FIG. 1 is a basic block diagram of digital photography apparatus according to the present invention, and
FIG. 2 shows the structure of the image-processing unit of FIG. 1, in detail.
With reference, in particular, to FIG. 1, there is shown a digital photography apparatus 100 provided, in particular, by a digital still camera. However, the present invention is also suitable for use in different applications such as, for example, in a digital video camera, a portable scanner, and the like.
The digital camera 100 includes a digital-image acquisition unit comprising a set of lenses 110 and a diaphragm 115 for supplying an image of an actual scene to a light sensor 120. When a photograph is taken, the diaphragm 115 is opened and the light corresponding to the image to be acquired is focused by the lenses 110 onto the light sensor 120 for a certain period of time. The light sensor 120 typically includes a charge-coupled device (or CCD). A CCD is an integrated circuit which contains a matrix of light-sensitive cells each of which generates an electrical signal (for example, a voltage) the intensity of which is proportional to the exposure of the light-sensitive cell. The electrical signal generated by each light-sensitive cell is transformed, by means of a suitable analog/digital converter (A/D), into a digital value representative of an elemental area of the image (a pixel).
To have a color image, the light is broken down into various components typically corresponding to the colors red, blue and green (or RGB). Corresponding to each elemental area of the image there are three cells which are sensitive, respectively, to the wavelengths of red, blue and green light so as to obtain values indicative of the relative RGB components for each pixel. Generally, to reduce the number of light-sensitive cells, the light sensor 120 does not detect all of the RGB components in each pixel. For example, in half of the pixels only the G components are detected and in the other half, only the R and B components are detected. The digital image thus acquired has blurring which is eliminated (as described below) by interpolation of the partial data detected by the light sensor 120, A unit 125 controls the digital image acquisition process, sending suitable control signals to the lenses 110, to the diaphragm 115, and to the light sensor 120.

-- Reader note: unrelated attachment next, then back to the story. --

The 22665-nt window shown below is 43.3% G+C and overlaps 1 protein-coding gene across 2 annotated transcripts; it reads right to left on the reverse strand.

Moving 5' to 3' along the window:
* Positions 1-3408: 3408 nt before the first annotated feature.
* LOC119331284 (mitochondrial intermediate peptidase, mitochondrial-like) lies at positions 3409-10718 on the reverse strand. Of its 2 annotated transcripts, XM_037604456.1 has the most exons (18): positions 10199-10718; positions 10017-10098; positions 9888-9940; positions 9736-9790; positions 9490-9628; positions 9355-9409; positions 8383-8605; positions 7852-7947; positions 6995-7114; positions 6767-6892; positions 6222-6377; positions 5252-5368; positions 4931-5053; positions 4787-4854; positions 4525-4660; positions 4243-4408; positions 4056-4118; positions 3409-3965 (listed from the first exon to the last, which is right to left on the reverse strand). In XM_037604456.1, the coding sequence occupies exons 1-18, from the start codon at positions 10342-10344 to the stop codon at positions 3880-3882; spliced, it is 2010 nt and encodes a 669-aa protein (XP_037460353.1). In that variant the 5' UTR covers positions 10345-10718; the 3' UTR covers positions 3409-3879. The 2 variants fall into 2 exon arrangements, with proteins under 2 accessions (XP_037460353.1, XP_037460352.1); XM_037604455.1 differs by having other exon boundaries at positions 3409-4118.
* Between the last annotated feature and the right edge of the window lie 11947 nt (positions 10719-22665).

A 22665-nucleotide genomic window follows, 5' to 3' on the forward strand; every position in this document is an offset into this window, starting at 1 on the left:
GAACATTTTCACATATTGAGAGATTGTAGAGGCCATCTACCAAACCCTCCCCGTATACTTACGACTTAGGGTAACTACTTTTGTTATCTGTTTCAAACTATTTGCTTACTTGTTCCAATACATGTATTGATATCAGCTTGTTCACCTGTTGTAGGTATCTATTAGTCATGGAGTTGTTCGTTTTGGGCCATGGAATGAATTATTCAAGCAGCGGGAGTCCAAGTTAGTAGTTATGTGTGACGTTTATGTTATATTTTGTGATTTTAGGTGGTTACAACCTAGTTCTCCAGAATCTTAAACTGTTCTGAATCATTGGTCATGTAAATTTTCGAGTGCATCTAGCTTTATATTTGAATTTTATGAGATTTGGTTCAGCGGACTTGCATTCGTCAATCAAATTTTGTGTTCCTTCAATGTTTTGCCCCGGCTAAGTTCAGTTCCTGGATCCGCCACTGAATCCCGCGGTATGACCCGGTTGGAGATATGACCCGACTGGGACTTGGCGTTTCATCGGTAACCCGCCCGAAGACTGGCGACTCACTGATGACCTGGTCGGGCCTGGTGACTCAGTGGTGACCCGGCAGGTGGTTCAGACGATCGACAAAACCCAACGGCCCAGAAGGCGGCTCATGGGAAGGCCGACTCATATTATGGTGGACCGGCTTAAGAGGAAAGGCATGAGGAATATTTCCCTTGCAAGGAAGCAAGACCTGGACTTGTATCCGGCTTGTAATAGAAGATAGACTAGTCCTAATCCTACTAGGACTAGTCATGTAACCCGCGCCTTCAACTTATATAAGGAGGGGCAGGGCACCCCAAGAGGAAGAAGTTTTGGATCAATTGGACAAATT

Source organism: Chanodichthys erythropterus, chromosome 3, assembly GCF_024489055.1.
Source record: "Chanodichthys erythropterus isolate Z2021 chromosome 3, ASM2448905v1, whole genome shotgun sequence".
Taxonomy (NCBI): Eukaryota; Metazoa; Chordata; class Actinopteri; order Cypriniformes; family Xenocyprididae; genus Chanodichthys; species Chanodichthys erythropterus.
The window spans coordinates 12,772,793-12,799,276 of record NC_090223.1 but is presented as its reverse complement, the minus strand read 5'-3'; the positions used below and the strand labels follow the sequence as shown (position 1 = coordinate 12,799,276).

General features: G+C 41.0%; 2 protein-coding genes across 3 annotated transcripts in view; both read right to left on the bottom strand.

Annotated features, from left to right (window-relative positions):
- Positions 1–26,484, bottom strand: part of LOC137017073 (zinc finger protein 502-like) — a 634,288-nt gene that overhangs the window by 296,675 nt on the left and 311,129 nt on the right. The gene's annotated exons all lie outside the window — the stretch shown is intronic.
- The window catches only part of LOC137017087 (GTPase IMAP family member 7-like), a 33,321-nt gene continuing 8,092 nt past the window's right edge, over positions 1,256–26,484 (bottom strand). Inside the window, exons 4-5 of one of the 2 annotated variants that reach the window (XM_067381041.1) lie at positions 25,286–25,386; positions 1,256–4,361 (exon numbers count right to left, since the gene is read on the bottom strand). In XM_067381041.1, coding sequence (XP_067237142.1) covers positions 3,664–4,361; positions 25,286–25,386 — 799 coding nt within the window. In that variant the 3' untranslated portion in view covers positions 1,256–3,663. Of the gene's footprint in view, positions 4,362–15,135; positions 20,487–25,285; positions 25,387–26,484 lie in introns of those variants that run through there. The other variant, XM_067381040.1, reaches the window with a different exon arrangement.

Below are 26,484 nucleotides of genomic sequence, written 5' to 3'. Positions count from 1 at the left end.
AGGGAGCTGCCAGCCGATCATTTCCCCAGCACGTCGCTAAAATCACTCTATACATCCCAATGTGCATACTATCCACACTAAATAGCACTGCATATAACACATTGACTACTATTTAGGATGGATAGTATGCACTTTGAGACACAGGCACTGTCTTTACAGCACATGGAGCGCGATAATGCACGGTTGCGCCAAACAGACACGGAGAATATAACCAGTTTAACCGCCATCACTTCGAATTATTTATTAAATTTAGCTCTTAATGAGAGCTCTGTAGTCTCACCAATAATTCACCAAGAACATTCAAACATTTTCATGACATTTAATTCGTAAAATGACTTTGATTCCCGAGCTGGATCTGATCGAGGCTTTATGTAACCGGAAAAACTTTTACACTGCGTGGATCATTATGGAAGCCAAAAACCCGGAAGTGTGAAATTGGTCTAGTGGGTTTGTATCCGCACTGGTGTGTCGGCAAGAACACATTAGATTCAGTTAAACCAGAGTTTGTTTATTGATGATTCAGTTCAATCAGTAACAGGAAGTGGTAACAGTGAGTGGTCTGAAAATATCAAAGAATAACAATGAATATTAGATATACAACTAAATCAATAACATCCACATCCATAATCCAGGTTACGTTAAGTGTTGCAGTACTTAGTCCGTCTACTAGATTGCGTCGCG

The camera 100 includes a compression/decompression unit 130 which can produce a compressed digital image (for example, by reducing the quantity of associated data by a factor of several tens) and can subsequently decompress the compressed image. In the camera 100 according to the present invention, the compression/decompression unit 130 may use either a proprietary compression algorithm such as that developed by Kodak, or a standard compression algorithm such as the JPEG algorithm. The compression/decompression unit 130 is connected to a memory 135 to store the digital images in compressed form. Typically, the memory 135 is provided by a dynamic memory which has a capacity of a few Mbytes and can store several tens of compressed digital images. alternatively, the memory is a flash EPROM which also stores the data in the absence of a supply, and additional external memory cards with capacities of a few tens of Mbytes may also be used.
An image-processing unit, (or IPU) 140 is provided in the camera 100 according to the present invention and has a first input (IN1) and a second input (IN2) connected, respectively, to the compression/ decompression unit 130 and to the light sensor 120. A first output (OUT1) and a second output (OUT2) are connected, respectively, to the compression/decompression unit 130 and to the acquisition-control unit 125. The light sensor 120 is also connected directly to the compression/decompression unit 130 so that the IPU 140 can be excluded (by-passed). The IPU 140 preferably has a third output (OUT3) connected to an interface unit 145 for connection to external devices such as, for example, a personal computer (PC) 150, a television set 155, or a modulator-demodulator (MODEM) 160 for connection to a network, such as the INTERNET.